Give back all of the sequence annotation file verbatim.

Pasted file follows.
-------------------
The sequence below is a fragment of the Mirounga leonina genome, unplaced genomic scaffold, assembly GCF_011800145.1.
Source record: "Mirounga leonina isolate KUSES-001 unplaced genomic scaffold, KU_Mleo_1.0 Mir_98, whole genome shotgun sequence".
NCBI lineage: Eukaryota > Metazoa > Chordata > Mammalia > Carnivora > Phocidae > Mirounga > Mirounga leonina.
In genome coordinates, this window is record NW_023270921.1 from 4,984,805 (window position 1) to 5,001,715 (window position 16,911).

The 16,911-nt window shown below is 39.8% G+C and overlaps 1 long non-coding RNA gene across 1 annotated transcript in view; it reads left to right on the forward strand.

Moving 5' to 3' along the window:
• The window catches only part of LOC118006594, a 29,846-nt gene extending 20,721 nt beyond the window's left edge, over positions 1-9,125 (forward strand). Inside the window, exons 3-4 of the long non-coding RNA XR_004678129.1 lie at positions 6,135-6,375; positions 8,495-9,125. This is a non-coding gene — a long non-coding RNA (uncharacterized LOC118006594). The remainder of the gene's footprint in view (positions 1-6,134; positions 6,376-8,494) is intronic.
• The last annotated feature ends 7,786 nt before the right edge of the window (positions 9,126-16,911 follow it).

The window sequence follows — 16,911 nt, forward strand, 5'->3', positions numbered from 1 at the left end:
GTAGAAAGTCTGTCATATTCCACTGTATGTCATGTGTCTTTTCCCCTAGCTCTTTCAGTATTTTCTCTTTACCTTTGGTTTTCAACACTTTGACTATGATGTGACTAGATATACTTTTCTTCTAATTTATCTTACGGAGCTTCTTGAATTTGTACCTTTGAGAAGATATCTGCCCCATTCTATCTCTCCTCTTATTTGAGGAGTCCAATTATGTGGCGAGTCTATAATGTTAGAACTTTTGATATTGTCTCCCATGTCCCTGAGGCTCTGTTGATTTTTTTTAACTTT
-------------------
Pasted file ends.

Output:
The sequence below is a fragment of the Mirounga leonina genome, unplaced genomic scaffold, assembly GCF_011800145.1.
Source record: "Mirounga leonina isolate KUSES-001 unplaced genomic scaffold, KU_Mleo_1.0 Mir_98, whole genome shotgun sequence".
NCBI lineage: Eukaryota > Metazoa > Chordata > Mammalia > Carnivora > Phocidae > Mirounga > Mirounga leonina.
In genome coordinates, this window is record NW_023270921.1 from 4,984,805 (window position 1) to 5,001,715 (window position 16,911).

The 16,911-nt window shown below is 39.8% G+C and overlaps 1 long non-coding RNA gene across 1 annotated transcript in view; it reads left to right on the forward strand.

Moving 5' to 3' along the window:
• The window catches only part of LOC118006594, a 29,846-nt gene extending 20,721 nt beyond the window's left edge, over positions 1-9,125 (forward strand). Inside the window, exons 3-4 of the long non-coding RNA XR_004678129.1 lie at positions 6,135-6,375; positions 8,495-9,125. This is a non-coding gene — a long non-coding RNA (uncharacterized LOC118006594). The remainder of the gene's footprint in view (positions 1-6,134; positions 6,376-8,494) is intronic.
• The last annotated feature ends 7,786 nt before the right edge of the window (positions 9,126-16,911 follow it).

The window sequence follows — 16,911 nt, forward strand, 5'->3', positions numbered from 1 at the left end:
GTAGAAAGTCTGTCATATTCCACTGTATGTCATGTGTCTTTTCCCCTAGCTCTTTCAGTATTTTCTCTTTACCTTTGGTTTTCAACACTTTGACTATGATGTGACTAGATATACTTTTCTTCTAATTTATCTTACGGAGCTTCTTGAATTTGTACCTTTGAGAAGATATCTGCCCCATTCTATCTCTCCTCTTATTTGAGGAGTCCAATTATGTGGCGAGTCTATAATGTTAGAACTTTTGATATTGTCTCCCATGTCCCTGAGGCTCTGTTGATTTTTTTTAACTTT